AbstractThis thesis examines the influence employer conceptualisations of fair pay have on their decisions to adopt the ethical assurance scheme of the Living Wage in a context of statutory compliance. This study addresses a gap in knowledge because research to date has only gone as far as asking participant employers why they decided to adopt the voluntary Living Wage. Uniquely then, this research examines the conceptual bases of the UK National Minimum Wage and its extension of the National Living Wage and the voluntary Living Wage to compare these to employer conceptualisations of fair pay.
Qualitative interviews were conducted with ten smaller employers operating in the Brighton and Hove locale. Employers signed up to the voluntary Brighton and Hove Living Wage were compared to employers who were not signed up to identify similarities and differences in the way they conceptualised fair pay. Moreover, given employers in higher-paid industries sign up to this ethical assurance scheme, despite it being targeted at lower-paid workers, employers in both a high-paid industry and low-paid industry were therefore also compared.
Thematic analysis of interviewees’ responses revealed employer conceptualisations of fair pay appear to influence their decisions to sign up to the ethical assurance scheme of the Brighton and Hove Living Wage in a context of statutory compliance. Furthermore, echoing existing research, employers were also motivated to sign up to this ethical assurance scheme because it was in the best interests of their organisations to do so, because they felt it was the right thing to do, and because of the closer, more interdependent relationship that typically exists between employer and employee in such smaller organisations.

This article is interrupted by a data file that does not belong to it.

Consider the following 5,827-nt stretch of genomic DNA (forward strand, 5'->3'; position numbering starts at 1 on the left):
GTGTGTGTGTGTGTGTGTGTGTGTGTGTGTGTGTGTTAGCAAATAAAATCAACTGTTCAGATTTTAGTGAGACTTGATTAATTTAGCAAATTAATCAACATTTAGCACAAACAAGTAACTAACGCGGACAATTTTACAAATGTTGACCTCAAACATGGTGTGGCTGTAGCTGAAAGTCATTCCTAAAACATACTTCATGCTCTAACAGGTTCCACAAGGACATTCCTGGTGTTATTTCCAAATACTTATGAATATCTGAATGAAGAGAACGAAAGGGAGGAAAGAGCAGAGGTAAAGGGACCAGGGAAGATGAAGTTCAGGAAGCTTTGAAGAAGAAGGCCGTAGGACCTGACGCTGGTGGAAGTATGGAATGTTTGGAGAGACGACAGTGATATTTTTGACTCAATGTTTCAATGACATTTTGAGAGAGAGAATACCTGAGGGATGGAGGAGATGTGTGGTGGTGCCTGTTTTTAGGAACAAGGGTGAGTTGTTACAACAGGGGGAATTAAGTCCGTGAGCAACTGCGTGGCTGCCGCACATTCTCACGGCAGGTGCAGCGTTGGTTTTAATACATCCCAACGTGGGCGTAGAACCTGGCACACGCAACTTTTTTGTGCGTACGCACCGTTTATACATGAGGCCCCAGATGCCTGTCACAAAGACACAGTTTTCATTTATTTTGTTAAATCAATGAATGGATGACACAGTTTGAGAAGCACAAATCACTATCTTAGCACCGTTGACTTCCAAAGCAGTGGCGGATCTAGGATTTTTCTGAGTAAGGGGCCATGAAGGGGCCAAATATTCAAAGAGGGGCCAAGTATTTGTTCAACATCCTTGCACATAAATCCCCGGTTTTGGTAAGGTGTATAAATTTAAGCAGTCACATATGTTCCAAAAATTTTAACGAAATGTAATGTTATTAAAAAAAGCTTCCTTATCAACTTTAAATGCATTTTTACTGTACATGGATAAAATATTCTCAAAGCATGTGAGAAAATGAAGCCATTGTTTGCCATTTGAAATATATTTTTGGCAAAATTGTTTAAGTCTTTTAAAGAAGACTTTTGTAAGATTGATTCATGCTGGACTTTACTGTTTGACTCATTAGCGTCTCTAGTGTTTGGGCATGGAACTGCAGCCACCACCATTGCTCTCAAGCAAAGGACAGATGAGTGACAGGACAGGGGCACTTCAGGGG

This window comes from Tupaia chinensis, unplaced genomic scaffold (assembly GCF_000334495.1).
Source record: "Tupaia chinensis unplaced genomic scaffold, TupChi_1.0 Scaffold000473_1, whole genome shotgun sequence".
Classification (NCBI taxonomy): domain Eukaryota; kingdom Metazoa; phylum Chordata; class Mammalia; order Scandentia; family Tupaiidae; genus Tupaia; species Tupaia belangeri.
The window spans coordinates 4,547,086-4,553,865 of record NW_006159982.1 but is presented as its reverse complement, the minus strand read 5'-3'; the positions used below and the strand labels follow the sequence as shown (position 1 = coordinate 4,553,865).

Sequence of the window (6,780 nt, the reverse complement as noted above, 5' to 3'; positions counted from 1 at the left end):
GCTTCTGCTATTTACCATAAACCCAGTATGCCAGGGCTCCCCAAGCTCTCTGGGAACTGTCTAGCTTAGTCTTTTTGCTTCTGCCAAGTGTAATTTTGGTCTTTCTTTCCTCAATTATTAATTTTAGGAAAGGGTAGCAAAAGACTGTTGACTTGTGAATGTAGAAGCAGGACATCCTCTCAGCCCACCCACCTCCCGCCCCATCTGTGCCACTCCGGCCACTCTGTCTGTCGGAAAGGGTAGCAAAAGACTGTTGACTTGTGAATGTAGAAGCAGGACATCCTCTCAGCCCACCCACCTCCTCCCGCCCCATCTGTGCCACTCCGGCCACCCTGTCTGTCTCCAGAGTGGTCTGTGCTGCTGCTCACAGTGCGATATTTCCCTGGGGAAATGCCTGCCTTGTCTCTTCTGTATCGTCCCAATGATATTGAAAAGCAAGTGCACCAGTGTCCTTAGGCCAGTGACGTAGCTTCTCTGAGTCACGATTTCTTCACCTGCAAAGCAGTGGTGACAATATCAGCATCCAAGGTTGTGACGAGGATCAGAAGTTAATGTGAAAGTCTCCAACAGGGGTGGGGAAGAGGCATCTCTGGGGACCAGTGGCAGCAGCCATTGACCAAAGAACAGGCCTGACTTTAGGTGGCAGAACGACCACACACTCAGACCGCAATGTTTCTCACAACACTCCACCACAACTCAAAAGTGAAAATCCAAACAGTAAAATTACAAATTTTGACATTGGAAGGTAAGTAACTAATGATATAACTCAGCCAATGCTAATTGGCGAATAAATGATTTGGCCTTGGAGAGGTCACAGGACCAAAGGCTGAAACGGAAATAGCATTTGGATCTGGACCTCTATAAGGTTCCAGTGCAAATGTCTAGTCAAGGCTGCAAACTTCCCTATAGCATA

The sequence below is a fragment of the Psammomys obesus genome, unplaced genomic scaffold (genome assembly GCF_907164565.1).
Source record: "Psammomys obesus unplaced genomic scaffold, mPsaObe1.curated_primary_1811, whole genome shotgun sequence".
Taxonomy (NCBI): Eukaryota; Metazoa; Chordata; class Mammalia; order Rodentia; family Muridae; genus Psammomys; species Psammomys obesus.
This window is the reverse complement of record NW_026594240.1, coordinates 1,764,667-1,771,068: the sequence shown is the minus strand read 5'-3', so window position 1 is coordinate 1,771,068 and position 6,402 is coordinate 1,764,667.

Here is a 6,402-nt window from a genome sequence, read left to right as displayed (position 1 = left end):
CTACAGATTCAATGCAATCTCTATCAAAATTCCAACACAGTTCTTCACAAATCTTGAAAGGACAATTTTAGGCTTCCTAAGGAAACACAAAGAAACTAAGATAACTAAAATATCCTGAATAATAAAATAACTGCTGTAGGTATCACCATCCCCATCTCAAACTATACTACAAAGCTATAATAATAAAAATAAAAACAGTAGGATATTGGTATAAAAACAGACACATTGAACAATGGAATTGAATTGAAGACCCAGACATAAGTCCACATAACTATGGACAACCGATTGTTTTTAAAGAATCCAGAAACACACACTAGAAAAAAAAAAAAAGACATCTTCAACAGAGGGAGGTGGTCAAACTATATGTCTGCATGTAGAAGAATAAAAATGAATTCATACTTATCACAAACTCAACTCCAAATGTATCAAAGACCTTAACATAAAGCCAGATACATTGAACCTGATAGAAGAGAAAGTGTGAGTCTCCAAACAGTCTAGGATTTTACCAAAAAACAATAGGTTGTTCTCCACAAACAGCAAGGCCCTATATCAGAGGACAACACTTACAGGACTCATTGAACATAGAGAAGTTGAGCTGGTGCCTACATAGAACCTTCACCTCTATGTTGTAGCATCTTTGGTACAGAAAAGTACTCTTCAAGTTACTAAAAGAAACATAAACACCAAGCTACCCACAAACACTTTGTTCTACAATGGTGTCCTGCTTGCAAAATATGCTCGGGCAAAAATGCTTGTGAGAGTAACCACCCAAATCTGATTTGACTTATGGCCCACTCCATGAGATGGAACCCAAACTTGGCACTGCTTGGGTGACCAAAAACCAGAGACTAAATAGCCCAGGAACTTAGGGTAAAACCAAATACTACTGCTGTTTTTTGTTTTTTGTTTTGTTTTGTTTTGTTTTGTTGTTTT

This thesis therefore makes a unique contribution to the body of knowledge. It extends our understanding of why employers are motivated to adopt the ethical assurance scheme of the Living Wage in a context of statutory compliance. They are motivated to do so because the conceptual basis of this voluntary minimum wage intervention aligns with their conceptualisations of fair pay.
|Date of Award||May 2019|
|Supervisor||Jacqueline O'Reilly (Supervisor), David Lain (Supervisor) & Luke Fletcher (Supervisor)|